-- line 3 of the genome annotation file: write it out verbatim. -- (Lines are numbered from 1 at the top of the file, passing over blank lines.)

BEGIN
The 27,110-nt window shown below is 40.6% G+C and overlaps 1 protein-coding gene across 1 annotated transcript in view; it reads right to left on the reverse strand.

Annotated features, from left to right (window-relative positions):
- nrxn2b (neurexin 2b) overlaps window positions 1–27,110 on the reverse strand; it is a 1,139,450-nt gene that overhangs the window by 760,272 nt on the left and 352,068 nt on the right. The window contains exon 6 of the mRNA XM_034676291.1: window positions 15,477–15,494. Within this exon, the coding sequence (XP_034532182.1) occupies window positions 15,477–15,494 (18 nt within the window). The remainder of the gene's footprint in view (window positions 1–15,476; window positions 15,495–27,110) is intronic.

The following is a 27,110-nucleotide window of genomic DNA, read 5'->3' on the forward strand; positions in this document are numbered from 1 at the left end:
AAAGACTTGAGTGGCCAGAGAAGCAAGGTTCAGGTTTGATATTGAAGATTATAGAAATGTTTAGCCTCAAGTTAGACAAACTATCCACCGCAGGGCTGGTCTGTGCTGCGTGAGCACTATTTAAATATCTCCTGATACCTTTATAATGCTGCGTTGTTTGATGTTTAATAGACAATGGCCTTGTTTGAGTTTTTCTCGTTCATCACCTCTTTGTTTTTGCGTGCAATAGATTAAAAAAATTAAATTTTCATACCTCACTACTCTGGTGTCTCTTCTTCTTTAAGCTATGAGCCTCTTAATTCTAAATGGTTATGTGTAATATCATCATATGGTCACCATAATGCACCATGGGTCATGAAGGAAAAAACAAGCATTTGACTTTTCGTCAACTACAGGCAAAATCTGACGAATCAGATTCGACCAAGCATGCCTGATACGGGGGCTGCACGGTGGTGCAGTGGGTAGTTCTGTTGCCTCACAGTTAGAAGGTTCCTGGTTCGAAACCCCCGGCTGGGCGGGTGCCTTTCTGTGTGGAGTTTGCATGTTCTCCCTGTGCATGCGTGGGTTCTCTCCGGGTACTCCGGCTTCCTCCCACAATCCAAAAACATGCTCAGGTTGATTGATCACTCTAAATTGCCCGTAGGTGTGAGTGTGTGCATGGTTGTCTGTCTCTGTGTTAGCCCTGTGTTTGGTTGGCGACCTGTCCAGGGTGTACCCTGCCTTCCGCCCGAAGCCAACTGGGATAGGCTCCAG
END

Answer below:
- nrxn2b (neurexin 2b) overlaps window positions 1–27,110 on the reverse strand; it is a 1,139,450-nt gene that overhangs the window by 760,272 nt on the left and 352,068 nt on the right. The window contains exon 6 of the mRNA XM_034676291.1: window positions 15,477–15,494. Within this exon, the coding sequence (XP_034532182.1) occupies window positions 15,477–15,494 (18 nt within the window). The remainder of the gene's footprint in view (window positions 1–15,476; window positions 15,495–27,110) is intronic.